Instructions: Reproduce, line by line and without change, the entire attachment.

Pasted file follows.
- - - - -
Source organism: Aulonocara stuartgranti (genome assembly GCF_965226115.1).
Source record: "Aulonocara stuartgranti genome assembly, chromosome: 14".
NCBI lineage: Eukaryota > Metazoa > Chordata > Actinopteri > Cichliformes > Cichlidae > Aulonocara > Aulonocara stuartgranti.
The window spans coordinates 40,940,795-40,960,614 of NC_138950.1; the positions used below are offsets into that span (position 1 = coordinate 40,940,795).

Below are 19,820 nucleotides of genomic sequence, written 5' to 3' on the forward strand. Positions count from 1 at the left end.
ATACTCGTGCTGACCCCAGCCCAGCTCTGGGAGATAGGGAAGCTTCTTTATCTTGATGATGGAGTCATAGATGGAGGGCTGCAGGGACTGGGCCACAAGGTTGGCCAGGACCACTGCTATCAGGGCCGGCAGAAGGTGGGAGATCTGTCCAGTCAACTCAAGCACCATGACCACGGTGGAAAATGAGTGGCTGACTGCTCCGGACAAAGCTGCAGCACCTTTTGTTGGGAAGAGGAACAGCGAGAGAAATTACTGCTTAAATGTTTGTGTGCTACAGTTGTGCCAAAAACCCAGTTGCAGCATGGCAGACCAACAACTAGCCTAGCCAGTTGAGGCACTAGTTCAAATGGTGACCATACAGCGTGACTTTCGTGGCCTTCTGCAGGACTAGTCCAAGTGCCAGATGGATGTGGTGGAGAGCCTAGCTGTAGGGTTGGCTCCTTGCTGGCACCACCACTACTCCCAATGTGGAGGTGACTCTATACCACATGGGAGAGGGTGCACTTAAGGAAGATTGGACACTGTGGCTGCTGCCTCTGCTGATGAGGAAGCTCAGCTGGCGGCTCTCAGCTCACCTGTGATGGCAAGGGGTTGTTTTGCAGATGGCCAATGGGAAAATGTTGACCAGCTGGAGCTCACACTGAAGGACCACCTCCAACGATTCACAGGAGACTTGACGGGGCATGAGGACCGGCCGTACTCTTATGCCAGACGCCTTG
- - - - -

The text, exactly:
Source organism: Aulonocara stuartgranti (genome assembly GCF_965226115.1).
Source record: "Aulonocara stuartgranti genome assembly, chromosome: 14".
NCBI lineage: Eukaryota > Metazoa > Chordata > Actinopteri > Cichliformes > Cichlidae > Aulonocara > Aulonocara stuartgranti.
The window spans coordinates 40,940,795-40,960,614 of NC_138950.1; the positions used below are offsets into that span (position 1 = coordinate 40,940,795).

Below are 19,820 nucleotides of genomic sequence, written 5' to 3' on the forward strand. Positions count from 1 at the left end.
ATACTCGTGCTGACCCCAGCCCAGCTCTGGGAGATAGGGAAGCTTCTTTATCTTGATGATGGAGTCATAGATGGAGGGCTGCAGGGACTGGGCCACAAGGTTGGCCAGGACCACTGCTATCAGGGCCGGCAGAAGGTGGGAGATCTGTCCAGTCAACTCAAGCACCATGACCACGGTGGAAAATGAGTGGCTGACTGCTCCGGACAAAGCTGCAGCACCTTTTGTTGGGAAGAGGAACAGCGAGAGAAATTACTGCTTAAATGTTTGTGTGCTACAGTTGTGCCAAAAACCCAGTTGCAGCATGGCAGACCAACAACTAGCCTAGCCAGTTGAGGCACTAGTTCAAATGGTGACCATACAGCGTGACTTTCGTGGCCTTCTGCAGGACTAGTCCAAGTGCCAGATGGATGTGGTGGAGAGCCTAGCTGTAGGGTTGGCTCCTTGCTGGCACCACCACTACTCCCAATGTGGAGGTGACTCTATACCACATGGGAGAGGGTGCACTTAAGGAAGATTGGACACTGTGGCTGCTGCCTCTGCTGATGAGGAAGCTCAGCTGGCGGCTCTCAGCTCACCTGTGATGGCAAGGGGTTGTTTTGCAGATGGCCAATGGGAAAATGTTGACCAGCTGGAGCTCACACTGAAGGACCACCTCCAACGATTCACAGGAGACTTGACGGGGCATGAGGACCGGCCGTACTCTTATGCCAGACGCCTTG